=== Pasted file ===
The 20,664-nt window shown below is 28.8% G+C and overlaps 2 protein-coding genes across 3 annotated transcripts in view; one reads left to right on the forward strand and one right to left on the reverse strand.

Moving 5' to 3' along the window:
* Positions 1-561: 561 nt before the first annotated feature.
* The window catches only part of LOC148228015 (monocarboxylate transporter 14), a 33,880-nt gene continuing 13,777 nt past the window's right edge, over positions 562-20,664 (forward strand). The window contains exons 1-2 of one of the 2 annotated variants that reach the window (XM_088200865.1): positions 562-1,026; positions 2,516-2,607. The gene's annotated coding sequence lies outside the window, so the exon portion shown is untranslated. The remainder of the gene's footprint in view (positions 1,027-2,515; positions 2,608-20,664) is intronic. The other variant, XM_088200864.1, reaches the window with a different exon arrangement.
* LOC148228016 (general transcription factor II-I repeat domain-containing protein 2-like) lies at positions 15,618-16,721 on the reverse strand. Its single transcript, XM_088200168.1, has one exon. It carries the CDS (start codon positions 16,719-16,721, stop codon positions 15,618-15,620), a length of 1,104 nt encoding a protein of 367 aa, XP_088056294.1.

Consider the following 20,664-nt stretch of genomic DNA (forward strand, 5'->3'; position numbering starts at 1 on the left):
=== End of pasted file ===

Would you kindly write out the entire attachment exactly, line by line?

The 20,664-nt window shown below is 28.8% G+C and overlaps 2 protein-coding genes across 3 annotated transcripts in view; one reads left to right on the forward strand and one right to left on the reverse strand.

Moving 5' to 3' along the window:
* Positions 1-561: 561 nt before the first annotated feature.
* The window catches only part of LOC148228015 (monocarboxylate transporter 14), a 33,880-nt gene continuing 13,777 nt past the window's right edge, over positions 562-20,664 (forward strand). The window contains exons 1-2 of one of the 2 annotated variants that reach the window (XM_088200865.1): positions 562-1,026; positions 2,516-2,607. The gene's annotated coding sequence lies outside the window, so the exon portion shown is untranslated. The remainder of the gene's footprint in view (positions 1,027-2,515; positions 2,608-20,664) is intronic. The other variant, XM_088200864.1, reaches the window with a different exon arrangement.
* LOC148228016 (general transcription factor II-I repeat domain-containing protein 2-like) lies at positions 15,618-16,721 on the reverse strand. Its single transcript, XM_088200168.1, has one exon. It carries the CDS (start codon positions 16,719-16,721, stop codon positions 15,618-15,620), a length of 1,104 nt encoding a protein of 367 aa, XP_088056294.1.

Consider the following 20,664-nt stretch of genomic DNA (forward strand, 5'->3'; position numbering starts at 1 on the left):